Most of us have exercise goals that are meant to help us manage our weight, stay active, and boost our overall health. Developing these goals is an important step in beginning or changing your physical activity habits. However, not all goals are created equal.
The Problem with Goal Setting
Sometimes when we set goals, we bite off more than we can chew. Or, the goals we set are too vague and we have a hard time sticking to them.
For example, saying you are going to walk more is a great idea, but if a goal is that vague, it will be easier to come up with excuses. Over time, you might wonder if you really have been walking more, or if you haven’t made much progress at all.
SMART Goals are Better
For more effective goal-setting, try developing SMART exercise goals that follow the FITT principle. This strategy can help you find more success in your health journey, regardless of what you are specifically trying to achieve.
What are SMART Goals?
- (S) – Specific: Pick one specific behavior to modify per goal.
- (M) – Measurable: Can you measure this goal against a baseline?
- (A) – Attainable: Is the goal attainable? Use action words when writing goals. For example, “I can take a walk each night after dinner,” or “I will drink one less can of soda each day.”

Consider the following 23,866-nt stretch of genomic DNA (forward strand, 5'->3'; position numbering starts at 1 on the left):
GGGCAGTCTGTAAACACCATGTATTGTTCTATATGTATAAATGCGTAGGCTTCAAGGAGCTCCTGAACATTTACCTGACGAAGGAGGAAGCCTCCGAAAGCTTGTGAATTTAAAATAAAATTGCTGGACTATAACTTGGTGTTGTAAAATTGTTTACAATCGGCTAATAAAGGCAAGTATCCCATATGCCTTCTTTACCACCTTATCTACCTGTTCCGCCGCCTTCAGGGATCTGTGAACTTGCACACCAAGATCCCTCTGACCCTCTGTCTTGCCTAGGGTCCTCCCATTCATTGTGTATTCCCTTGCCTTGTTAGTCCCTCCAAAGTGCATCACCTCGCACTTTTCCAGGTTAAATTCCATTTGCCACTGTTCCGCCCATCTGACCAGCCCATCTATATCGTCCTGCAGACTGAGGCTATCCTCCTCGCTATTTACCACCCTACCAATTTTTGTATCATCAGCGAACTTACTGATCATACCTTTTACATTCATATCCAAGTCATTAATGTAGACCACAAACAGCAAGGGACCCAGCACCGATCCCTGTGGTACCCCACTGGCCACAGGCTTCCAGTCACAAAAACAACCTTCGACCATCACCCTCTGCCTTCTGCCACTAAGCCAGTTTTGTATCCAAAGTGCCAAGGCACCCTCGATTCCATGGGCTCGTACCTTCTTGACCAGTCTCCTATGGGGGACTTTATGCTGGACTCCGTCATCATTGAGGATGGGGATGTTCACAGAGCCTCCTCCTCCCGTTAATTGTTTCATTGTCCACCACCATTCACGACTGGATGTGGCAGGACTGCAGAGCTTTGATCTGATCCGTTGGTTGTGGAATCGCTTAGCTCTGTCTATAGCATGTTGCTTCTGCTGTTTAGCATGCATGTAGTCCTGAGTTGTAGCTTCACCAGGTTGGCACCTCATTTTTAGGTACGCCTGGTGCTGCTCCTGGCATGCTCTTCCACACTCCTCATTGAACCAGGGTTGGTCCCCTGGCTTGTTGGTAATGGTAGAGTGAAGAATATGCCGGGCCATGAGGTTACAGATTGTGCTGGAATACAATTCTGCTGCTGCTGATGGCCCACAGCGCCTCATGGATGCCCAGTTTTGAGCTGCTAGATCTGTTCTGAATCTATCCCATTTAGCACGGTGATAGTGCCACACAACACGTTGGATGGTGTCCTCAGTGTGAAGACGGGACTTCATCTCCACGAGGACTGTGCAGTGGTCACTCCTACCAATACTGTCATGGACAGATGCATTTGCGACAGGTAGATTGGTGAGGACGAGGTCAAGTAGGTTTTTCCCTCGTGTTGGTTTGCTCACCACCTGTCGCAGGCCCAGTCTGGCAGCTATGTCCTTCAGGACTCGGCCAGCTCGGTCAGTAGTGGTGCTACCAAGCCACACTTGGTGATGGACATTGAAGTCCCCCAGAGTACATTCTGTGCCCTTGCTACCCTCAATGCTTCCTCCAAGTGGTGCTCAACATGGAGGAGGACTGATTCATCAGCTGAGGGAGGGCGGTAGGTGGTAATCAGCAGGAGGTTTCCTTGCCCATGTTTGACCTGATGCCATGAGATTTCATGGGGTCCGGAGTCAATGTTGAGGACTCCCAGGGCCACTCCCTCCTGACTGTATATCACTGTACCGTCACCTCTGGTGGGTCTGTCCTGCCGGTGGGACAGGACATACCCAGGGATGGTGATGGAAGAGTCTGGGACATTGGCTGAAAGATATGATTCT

- (R) – Realistic: Do you have realistic and honest expectations of yourself with your time, body, and likes/dislikes?
- (T) – Timely: Is your timeline for modifications reasonable and manageable?
The FITT Principle:
- (F) – Frequency: How often will you exercise?
- (I) – Intensity: How hard will you exercise?
- (T) – Type: What kind of exercise will you do?
- (T) – Time: How long will you exercise?
Key Things to Remember
SMART goals that follow the FITT Principle are clearly defined and easily let you know if you are staying on track. However, don’t make the mistake of over-complicating your exercise goals. They should be simple, realistic, and most of all… fun! If you don’t enjoy the exercise you are doing, the harder it will be to stay consistent and meet your goals.
For more information about goal-setting, click here to view the Obesity Action Coalition’s (OAC) Living Well Guide. The OAC is the producer of the Your Weight Matters Campaign.